Tag Archives: difference

Team Jewish

Jews get lumped together a lot. Polls refer to “the Jewish vote.” We hear about the “Jewish response.” Labels of Jewish are smacked across everything from “Jewish humor” to “Jewish tradition” with little acknowledgment that Sarah Silverman’s fans aren’t necessarily Mel Brooks enthusiasts, and the traditions found in one Jewish household may vary wildly from the traditions found in a household one state over… or just down the block.

When representing a “Southern Jewish” organization, I’ve been asked frequently what makes “Southern Jews” different from “Northern Jews.” My response keeps evolving, but I do think there’s a difference.

Or, y'know, Team Miriam...

Or, y’know, Team Miriam…

There’s a difference because we are all products of our environment. With the exception of communities that choose to be expressly insular, we are all shaped by multiple forces. The Southern Jewish experience, particularly the small-town Southern Jewish experience, is one shaped by having fewer massive Jewish organizational infrastructure, and more overtly Christian neighbors. It is shaped by the music and the culture of the place, as is any other ethnic or religious group living here. In many ways, Southern Jewry has its own flavor, metaphorically and literally. It is connected to the larger Jewish experience, while being unique.

The same is true of Argentinian Jewry. Or Japanese Jewry.

There’s a difference. But there’s also something more. There’s connection– and there’s conflict.

Ever since Jews started living in different places, we have always had things that have distinguished us. But now, more than ever, we seem to have an increasing number of things that not only distinguish us but also divide us. While the larger world might continue to lump us together, it is harder for many of us individual Jews to do so.

From egalitarianism to the equality movement, interfaith families to Israel, we are a polarized people. And in an era where we out our positions on Facebook, contend with new issues daily, our differences are surfaced quite quickly and clearly. When Jews are united on… well, probably nothing… how do we connect?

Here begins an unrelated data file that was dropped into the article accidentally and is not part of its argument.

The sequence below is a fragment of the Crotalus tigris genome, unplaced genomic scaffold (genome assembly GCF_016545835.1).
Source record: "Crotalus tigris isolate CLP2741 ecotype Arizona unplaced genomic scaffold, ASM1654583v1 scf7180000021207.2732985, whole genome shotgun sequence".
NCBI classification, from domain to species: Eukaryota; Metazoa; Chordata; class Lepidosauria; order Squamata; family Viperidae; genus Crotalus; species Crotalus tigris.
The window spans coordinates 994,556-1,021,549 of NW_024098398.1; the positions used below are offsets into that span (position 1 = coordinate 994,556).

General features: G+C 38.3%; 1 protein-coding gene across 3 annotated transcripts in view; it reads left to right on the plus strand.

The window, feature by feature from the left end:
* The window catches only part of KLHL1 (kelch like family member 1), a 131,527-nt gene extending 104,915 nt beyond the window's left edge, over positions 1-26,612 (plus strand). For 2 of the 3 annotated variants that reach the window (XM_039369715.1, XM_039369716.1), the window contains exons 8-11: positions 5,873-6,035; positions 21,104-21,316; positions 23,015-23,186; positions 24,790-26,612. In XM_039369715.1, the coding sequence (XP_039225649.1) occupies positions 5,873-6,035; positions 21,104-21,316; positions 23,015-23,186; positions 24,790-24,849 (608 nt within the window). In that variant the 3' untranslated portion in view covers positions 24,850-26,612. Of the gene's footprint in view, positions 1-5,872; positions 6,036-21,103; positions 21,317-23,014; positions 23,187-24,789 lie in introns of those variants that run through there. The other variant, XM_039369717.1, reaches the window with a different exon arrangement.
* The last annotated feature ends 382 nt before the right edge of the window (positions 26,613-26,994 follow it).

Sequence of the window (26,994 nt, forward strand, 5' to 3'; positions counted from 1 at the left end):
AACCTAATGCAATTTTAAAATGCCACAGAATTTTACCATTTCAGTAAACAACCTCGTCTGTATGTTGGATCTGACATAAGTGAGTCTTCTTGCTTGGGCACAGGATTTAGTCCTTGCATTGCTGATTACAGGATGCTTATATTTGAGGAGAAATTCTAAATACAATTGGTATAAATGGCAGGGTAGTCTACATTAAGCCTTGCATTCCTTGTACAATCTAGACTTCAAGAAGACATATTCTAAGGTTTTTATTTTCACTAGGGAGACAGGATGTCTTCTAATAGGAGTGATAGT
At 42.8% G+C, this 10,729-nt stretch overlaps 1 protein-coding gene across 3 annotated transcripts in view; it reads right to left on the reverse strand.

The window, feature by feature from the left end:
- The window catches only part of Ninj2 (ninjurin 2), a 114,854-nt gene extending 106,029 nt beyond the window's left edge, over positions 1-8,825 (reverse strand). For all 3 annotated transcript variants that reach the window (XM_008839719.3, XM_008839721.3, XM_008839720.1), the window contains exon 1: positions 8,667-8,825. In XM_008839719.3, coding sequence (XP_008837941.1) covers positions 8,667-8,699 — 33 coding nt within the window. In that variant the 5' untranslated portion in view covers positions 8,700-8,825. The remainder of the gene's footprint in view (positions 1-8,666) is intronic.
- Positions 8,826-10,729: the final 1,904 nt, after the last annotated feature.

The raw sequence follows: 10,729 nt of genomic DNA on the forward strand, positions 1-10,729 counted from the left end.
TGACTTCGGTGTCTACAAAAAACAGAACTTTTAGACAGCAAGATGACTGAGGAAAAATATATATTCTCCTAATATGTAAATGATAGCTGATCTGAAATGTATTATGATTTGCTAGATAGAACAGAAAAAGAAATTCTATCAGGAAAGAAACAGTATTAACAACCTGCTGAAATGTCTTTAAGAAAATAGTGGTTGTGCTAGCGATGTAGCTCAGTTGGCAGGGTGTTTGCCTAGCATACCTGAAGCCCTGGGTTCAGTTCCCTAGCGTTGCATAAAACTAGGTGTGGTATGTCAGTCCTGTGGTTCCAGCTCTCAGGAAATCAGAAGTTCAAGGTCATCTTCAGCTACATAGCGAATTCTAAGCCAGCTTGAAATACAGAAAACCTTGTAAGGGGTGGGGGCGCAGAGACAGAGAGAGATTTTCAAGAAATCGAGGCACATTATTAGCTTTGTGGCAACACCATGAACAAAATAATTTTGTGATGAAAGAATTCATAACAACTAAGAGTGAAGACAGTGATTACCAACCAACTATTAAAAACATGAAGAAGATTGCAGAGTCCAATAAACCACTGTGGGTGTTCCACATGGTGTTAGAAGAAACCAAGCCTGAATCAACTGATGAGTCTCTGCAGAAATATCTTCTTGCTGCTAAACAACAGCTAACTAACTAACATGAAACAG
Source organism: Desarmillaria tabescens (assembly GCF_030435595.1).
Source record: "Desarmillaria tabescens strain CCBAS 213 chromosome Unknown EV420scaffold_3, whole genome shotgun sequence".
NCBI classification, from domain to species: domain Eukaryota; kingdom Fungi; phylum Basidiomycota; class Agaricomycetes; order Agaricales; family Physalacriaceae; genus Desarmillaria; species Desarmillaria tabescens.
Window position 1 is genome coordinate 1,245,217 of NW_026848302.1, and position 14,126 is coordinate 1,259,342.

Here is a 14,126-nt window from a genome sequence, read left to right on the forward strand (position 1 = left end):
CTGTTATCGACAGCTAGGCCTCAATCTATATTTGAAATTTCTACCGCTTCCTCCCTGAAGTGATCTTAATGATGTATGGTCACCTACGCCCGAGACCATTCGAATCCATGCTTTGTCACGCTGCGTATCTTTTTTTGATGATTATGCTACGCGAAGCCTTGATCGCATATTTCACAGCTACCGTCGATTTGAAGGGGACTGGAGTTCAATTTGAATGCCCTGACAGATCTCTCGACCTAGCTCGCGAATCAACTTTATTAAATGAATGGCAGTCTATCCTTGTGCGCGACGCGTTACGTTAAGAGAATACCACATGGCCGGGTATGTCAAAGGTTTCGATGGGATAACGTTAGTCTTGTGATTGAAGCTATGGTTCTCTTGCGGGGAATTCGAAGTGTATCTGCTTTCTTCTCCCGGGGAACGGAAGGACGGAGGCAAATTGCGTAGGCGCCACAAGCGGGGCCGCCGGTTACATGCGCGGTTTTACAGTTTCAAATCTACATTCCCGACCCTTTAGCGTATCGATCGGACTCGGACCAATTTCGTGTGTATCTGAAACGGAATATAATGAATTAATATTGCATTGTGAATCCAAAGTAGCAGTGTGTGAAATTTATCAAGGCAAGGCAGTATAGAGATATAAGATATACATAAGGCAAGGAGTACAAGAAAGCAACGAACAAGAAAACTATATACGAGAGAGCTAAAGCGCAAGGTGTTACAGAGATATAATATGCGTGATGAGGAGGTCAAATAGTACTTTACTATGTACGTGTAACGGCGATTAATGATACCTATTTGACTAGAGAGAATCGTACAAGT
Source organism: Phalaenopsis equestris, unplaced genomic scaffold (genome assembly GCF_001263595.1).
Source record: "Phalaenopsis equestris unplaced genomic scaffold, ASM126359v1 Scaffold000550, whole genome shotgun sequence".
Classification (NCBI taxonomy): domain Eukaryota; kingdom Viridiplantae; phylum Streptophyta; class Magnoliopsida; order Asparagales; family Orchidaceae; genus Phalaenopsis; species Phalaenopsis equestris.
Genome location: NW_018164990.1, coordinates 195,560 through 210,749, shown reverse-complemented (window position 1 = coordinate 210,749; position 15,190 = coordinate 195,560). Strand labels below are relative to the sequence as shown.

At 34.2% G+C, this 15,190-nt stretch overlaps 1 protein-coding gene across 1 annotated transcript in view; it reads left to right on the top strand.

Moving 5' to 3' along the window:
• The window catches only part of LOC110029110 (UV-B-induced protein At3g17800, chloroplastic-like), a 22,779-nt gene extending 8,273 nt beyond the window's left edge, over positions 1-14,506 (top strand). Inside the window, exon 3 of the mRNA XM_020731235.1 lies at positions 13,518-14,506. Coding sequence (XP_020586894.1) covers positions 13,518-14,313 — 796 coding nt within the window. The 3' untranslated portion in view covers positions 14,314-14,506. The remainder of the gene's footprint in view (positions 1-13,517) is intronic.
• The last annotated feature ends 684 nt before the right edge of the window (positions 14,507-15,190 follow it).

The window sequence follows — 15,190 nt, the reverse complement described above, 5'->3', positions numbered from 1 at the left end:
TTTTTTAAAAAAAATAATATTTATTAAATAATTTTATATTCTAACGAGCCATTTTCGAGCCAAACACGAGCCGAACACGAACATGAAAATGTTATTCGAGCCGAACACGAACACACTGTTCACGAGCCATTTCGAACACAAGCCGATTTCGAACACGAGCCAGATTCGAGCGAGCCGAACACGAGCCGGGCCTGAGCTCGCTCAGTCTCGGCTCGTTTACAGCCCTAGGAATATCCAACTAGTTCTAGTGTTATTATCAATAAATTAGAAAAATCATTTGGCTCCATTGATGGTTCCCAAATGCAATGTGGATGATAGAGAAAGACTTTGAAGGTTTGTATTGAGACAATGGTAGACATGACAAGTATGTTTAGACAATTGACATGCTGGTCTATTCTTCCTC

How do we remain “a people,” whatever that means?

I don’t know. But I do know this: somehow, we do. Somehow, there is still a Team Jewish affiliation that transcends Just-Southern-Jews or Just-Progressive-Jews or Just-Conservative-Jews. The team spirit doesn’t stop simply at our politics, be they progressive or conservative, or at our address, be it in the American South or South America.

It’s hard to define, this invisible thread. It’s a gut feeling. It’s our hearts twisting when the Holocaust is mentioned, and getting riled when it is invoked unjustly (even if our definitions of “unjust use” vary). It’s our ears perking up when there’s a mention of Something Jewish in the news. It’s feeling deep pride (maybe over different things) and feeling deep guilt (definitely over different things) and it’s wrestling, and wrestling, and wrestling.

Somehow, there still is a Team Jewish. But we sure are passing/throwing/swatting/dribbling/hitting a whole lot of different balls/pucks/shuttlecocks/you get the idea. Actually, when it comes to the sports metaphors, maybe Team Jewish is best characterized as a wrestling team? But I digress.

We feel it, but we don’t always show it. Or we show it in different ways. And we disagree, more and more heatedly. And there are seismic shifts and growing rifts in what that tricky “Jewish vote” looks like to the rest of the world, too.

What does that mean for the Jewish future?

Well. I don’t know that, either. But I’m pretty sure there will be a Jewish future. So that’s something.

At various times in my life, my own observance, stances, and struggles have varied. So too have the commitments and connections that kept me playing for Team Jewish. This has been one of those years where it’s challenging to define what exactly those “ties that bind” me might be, as the world continually unravels.